U.S. Defense Secretary Ash Carter arrived in Baghdad Thursday morning — an unannounced visit.
Carter made the visit to asses the government's progress in uniting sectarian divisions and how the Iraqi army plans to recapture the key city of Ramadi from the Islamic State.
The visit is Carter's first to Iraq since he took office in February. He is not expected to announce any major change in U.S. strategy or U.S. troop level.
"Your forces have performed so very well, so very bravely. And I know that you have suffered great losses too, but I just wanted to tell you that it is very clear to us in Washington what a capable force this is. So it's a privilege for us to be your partners," he told the commanders of the Iraqi Counterterrorism Service Academy.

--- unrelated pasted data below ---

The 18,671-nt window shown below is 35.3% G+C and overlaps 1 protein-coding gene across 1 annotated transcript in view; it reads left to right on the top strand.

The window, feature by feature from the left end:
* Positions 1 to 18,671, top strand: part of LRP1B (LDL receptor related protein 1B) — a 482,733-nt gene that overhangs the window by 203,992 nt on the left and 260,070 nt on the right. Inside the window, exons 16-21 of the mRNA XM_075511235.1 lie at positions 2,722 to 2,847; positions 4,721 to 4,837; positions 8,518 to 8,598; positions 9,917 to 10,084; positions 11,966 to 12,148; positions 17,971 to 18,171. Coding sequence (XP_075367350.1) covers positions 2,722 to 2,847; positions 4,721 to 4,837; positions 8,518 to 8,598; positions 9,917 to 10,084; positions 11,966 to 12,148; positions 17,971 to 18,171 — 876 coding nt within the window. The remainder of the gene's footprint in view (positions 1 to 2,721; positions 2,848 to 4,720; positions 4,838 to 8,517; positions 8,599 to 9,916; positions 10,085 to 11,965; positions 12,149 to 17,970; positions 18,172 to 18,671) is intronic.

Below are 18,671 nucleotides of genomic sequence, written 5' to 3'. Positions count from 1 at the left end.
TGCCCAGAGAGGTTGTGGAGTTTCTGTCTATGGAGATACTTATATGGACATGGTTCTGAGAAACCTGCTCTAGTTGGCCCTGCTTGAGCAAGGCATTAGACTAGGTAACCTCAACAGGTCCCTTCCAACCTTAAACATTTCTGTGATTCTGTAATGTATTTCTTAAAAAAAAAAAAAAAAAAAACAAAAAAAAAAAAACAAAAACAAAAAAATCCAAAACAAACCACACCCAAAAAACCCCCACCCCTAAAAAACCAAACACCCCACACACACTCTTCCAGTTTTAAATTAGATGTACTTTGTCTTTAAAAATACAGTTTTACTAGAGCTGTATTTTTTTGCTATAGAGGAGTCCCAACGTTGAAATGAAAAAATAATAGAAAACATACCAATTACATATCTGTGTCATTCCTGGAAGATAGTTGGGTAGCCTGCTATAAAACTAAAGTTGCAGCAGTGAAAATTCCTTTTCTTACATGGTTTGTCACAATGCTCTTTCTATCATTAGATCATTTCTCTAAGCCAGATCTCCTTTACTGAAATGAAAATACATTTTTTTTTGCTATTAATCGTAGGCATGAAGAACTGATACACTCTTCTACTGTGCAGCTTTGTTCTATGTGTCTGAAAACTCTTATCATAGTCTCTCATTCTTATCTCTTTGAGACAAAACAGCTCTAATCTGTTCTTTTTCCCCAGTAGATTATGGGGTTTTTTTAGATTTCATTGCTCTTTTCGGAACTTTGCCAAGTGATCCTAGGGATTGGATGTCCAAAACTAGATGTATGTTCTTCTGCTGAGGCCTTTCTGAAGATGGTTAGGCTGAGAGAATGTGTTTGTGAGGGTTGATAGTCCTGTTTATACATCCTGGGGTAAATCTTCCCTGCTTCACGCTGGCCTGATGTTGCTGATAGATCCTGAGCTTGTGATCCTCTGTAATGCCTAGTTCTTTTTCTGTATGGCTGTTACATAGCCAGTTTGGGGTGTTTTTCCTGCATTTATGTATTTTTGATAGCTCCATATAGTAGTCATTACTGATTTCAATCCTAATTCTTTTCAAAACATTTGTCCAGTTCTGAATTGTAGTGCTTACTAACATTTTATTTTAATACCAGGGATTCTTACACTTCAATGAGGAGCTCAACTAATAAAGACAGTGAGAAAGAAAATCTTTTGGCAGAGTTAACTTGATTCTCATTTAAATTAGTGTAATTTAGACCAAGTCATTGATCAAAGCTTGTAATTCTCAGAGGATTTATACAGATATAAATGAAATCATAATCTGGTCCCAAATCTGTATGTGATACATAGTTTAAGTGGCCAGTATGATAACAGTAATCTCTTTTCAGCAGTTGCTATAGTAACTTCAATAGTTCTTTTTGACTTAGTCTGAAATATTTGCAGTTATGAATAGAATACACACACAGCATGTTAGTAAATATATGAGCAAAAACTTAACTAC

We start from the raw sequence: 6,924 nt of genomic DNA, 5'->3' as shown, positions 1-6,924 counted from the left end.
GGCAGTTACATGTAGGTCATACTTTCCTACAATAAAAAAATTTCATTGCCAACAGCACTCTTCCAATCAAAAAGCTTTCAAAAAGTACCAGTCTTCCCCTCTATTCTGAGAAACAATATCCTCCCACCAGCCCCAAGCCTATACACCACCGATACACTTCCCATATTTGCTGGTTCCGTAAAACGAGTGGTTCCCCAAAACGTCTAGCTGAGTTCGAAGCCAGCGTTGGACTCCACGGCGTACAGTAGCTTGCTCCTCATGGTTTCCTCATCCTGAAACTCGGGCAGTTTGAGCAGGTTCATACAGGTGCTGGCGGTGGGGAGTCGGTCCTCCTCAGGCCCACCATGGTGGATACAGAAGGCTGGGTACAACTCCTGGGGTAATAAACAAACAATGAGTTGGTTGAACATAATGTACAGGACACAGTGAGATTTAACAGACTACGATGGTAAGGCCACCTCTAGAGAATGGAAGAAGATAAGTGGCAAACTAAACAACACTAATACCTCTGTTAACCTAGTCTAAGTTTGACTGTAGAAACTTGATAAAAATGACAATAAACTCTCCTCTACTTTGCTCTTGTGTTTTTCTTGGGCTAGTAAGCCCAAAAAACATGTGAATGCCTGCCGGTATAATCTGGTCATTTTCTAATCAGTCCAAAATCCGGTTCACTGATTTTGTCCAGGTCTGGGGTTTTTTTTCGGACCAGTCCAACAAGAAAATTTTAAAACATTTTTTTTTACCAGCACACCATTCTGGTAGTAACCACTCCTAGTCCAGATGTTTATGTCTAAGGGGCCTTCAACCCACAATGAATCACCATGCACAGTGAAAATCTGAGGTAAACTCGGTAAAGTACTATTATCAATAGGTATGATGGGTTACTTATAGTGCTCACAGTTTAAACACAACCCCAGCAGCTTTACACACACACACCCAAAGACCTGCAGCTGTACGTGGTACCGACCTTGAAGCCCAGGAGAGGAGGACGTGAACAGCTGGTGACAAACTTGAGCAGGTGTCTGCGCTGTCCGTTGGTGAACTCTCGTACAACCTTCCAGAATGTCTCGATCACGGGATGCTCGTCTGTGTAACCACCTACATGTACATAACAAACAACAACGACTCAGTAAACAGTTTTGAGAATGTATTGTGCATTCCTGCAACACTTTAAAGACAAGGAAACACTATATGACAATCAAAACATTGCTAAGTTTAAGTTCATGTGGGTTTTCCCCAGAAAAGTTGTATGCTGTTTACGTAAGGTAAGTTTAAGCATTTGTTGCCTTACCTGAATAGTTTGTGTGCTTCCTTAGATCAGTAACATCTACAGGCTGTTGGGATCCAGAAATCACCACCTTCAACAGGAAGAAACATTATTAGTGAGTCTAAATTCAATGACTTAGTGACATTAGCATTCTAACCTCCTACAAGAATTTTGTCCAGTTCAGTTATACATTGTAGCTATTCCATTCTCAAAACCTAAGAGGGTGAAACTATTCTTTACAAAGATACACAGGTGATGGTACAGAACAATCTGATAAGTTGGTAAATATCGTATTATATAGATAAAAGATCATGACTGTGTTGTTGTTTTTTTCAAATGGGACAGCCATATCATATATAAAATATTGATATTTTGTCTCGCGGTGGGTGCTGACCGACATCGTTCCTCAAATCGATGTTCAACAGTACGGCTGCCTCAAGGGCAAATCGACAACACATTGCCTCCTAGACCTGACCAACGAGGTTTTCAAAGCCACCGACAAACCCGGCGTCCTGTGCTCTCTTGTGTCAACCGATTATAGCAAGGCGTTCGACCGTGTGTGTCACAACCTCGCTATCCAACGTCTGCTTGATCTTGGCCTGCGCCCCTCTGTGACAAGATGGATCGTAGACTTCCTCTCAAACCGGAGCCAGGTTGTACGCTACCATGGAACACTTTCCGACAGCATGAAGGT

There are approximately 3,360 U.S. troops in Iraq who are training Iraqi troops, advising Iraqi commanders and providing security for U.S. personnel and facilities. The Iraqi government is planning a counteroffensive to retake Ramadi, and how it fares without the U.S. will be important.
Gen. Martin Dempsey, chairman of the Joint Chiefs of Staff, visited Iraq last weekend. He offered his support to President Obama's strategy of not putting U.S. ground troops alongside Iraqi ground troops as they fight the Islamic State.
(h/t The Associated Press)